ABSTRACT: Purpose The purposes of this study were to investigate the treatments used for nausea and vomiting of pregnancy (NVP) according to NVP severity among Norwegian women and to assess whether maternal characteristics and attitudes were related to the use of pharmacological treatment of NVP. Methods This is a cross-sectional Web-based study. Pregnant women and mothers with children ≤1 year of age were eligible to participate. Data were collected through an anonymous online questionnaire accessible from November 10th, 2014 to January 31st, 2015. Results In total, 712 women were included in the study, of which 62 (8.7 %), 439 (61.7 %) and 210 (29.5 %) had mild, moderate and severe NVP, respectively, according to the Pregnancy-Unique Quantification of Emesis (PUQE) classification. A total of 277 (38.9 %) women had used one or more antiemetics, of which meclizine, closely followed by metoclopramide, was the most commonly used. Different drug utilisation patterns were found between the groups of women with mild, moderate and severe NVP. Many with moderate or severe symptoms did not use any pharmacological treatment (70.2 and 32.9 %, respectively). Sick leave was given without initiating medical treatment in 266 (62.1 %) women. The women’s beliefs about medicines had an important impact on their use of medicines for NVP. Conclusions A large proportion of women suffered from moderate to severe symptoms of NVP, many of whom did not receive any pharmacological treatment. Many women, who had been on sick leave due to NVP, were not prescribed medicines.
    No preview · Article · Jan 2016 · European Journal of Clinical Pharmacology
  • [Show abstract] [Hide abstract]
    ABSTRACT: Purpose The success of chemotherapy in ovarian cancer (OC) is directly associated with the broad variability in platinum response, with implications in patients survival. This heterogeneous response might result from inter-individual variations in the platinum-detoxification pathway due to the expression of glutathione-S-transferase (GST) enzymes. We hypothesized that GSTM1 and GSTT1 polymorphisms might have an impact as prognostic and predictive determinants for OC. Methods We conducted a hospital-based study in a cohort of OC patients submitted to platinum-based chemotherapy. GSTM1 and GSTT1 genotypes were determined by multiplex PCR. Results GSTM1-null genotype patients presented a significantly longer 5-year survival and an improved time to progression when compared with GSTM1-wt genotype patients (log-rank test, P = 0.001 and P = 0.013, respectively). Multivariate Cox regression analysis indicates that the inclusion of genetic information regarding GSTM1 polymorphism increased the predictive ability of risk of death after OC platinum-based chemotherapy (c-index from 0.712 to 0.833). Namely, residual disease (HR, 4.90; P = 0.016) and GSTM1-wt genotype emerged as more important predictors of risk of death (HR, 2.29; P = 0.039; P = 0.036 after bootstrap). No similar effect on survival was observed regarding GSTT1 polymorphism, and there were no statistically significant differences between GSTM1 and GSTT1 genotypes and the assessed patients’ clinical-pathological characteristics. Conclusion GSTM1 polymorphism seems to have an impact in OC prognosis as it predicts a better response to platinum-based chemotherapy and hence an improved survival. The characterization of the GSTM1 genetic profile might be a useful molecular tool and a putative genetic marker for OC clinical outcome.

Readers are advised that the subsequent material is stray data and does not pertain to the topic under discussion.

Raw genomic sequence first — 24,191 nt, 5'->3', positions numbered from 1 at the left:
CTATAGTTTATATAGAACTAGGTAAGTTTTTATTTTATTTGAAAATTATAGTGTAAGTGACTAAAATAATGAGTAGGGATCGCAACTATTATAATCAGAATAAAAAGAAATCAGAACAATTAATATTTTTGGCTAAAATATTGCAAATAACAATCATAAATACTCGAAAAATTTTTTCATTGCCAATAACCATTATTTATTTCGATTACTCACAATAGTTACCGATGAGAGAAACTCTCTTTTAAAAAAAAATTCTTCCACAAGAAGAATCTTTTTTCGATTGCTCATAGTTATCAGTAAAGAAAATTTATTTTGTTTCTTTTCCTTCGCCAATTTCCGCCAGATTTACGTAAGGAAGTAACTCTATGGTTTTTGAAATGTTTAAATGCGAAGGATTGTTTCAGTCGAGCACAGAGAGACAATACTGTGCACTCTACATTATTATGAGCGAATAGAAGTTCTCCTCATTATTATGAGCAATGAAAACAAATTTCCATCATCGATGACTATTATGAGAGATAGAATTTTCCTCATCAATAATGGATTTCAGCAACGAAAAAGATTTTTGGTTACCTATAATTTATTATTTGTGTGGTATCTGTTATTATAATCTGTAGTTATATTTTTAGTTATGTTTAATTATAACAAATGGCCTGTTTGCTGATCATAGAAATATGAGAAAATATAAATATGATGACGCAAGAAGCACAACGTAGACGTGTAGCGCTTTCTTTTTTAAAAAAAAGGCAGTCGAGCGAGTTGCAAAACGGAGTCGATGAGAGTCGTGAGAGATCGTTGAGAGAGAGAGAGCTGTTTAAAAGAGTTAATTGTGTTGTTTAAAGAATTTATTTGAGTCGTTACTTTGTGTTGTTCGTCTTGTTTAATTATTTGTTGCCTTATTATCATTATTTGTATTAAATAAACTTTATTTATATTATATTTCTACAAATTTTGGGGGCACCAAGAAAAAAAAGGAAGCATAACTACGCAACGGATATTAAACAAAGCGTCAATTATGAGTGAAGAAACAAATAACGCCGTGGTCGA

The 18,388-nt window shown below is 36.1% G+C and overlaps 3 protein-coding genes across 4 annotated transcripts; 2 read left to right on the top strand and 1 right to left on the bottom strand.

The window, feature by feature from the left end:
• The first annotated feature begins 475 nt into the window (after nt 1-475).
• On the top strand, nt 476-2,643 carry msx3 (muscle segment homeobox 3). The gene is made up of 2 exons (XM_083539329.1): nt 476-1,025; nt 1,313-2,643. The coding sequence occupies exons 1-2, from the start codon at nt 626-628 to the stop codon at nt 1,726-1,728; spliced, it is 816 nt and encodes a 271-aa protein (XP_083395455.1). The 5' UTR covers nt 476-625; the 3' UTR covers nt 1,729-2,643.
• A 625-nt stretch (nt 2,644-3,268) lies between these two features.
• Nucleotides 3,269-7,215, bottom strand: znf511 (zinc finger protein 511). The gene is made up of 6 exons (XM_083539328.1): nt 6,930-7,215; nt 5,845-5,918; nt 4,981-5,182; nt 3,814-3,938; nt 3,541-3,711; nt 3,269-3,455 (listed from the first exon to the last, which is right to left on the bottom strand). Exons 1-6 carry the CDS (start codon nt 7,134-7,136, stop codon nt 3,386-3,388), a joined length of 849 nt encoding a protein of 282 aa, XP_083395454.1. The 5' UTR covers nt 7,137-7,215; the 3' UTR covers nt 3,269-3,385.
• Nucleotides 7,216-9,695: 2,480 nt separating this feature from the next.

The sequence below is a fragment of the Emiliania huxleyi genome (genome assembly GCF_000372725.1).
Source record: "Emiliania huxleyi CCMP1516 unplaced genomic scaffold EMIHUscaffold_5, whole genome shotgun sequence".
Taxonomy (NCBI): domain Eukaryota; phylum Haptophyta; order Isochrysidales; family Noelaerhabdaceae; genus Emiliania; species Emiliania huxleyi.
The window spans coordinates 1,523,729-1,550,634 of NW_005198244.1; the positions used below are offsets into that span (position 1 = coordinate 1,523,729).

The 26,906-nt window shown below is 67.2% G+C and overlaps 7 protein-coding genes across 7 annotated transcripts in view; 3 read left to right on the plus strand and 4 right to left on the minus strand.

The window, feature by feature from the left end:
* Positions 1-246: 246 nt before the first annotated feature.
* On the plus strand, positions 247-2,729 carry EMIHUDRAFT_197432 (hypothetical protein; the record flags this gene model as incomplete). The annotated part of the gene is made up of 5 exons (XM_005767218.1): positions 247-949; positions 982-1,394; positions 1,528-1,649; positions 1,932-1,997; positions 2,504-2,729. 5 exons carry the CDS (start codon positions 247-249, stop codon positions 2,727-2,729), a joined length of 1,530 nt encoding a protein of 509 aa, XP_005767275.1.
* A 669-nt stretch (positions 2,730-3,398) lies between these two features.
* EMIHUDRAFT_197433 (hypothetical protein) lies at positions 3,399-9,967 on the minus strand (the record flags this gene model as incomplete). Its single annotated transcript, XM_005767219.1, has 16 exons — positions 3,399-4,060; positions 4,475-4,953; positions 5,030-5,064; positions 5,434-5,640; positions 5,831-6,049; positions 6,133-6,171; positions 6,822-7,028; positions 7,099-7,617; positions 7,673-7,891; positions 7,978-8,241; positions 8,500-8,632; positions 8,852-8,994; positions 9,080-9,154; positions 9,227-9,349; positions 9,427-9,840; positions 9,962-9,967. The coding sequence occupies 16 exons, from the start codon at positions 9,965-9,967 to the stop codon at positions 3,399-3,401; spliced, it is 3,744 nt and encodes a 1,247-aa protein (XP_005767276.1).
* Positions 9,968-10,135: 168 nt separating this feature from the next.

No preview · Article · Jan 2016 · European Journal of Clinical Pharmacology
  • [Show abstract] [Hide abstract]
    ABSTRACT: Introduction Regulation EU 536/2014 EU introduces a separation between two parts (technical-scientific aspects and locally relevant ethical aspects) in the assessment of applications for approval of trials and provides for each ‘Member State concerned’ to arrive at ‘one single decision’ regarding the application for authorisation to conduct a trial. Proposals The Regulation should be implemented in such a way as to avoid a separation between scientific assessment and ethical assessment; guarantee the absence of conflicts of interest in the institutions responsible for decision-making; promote efficiency on the part of ethics committees. In particular, (i) it is not appropriate to assess Parts I and II of the application for approval to conduct a trial separately (scientific soundness is the principal requisite for ethical soundness); (ii) conflicts of interest should be avoided, especially as regards links with the national authority responsible for drugs regulation; (iii) decision-making in each state should be the responsibility of a single coordinating ethics committee divided into sections specialising in different therapeutic fields; (iv) local committees affiliated to institutions where trial participants are recruited should be able to interact with the coordinating committee, provide consultation services—including on issues of clinical ethics—and promote training in the field of biomedical ethics.
    No preview · Article · Jan 2016 · European Journal of Clinical Pharmacology

  • No preview · Article · Jan 2016 · European Journal of Clinical Pharmacology
  • [Show abstract] [Hide abstract]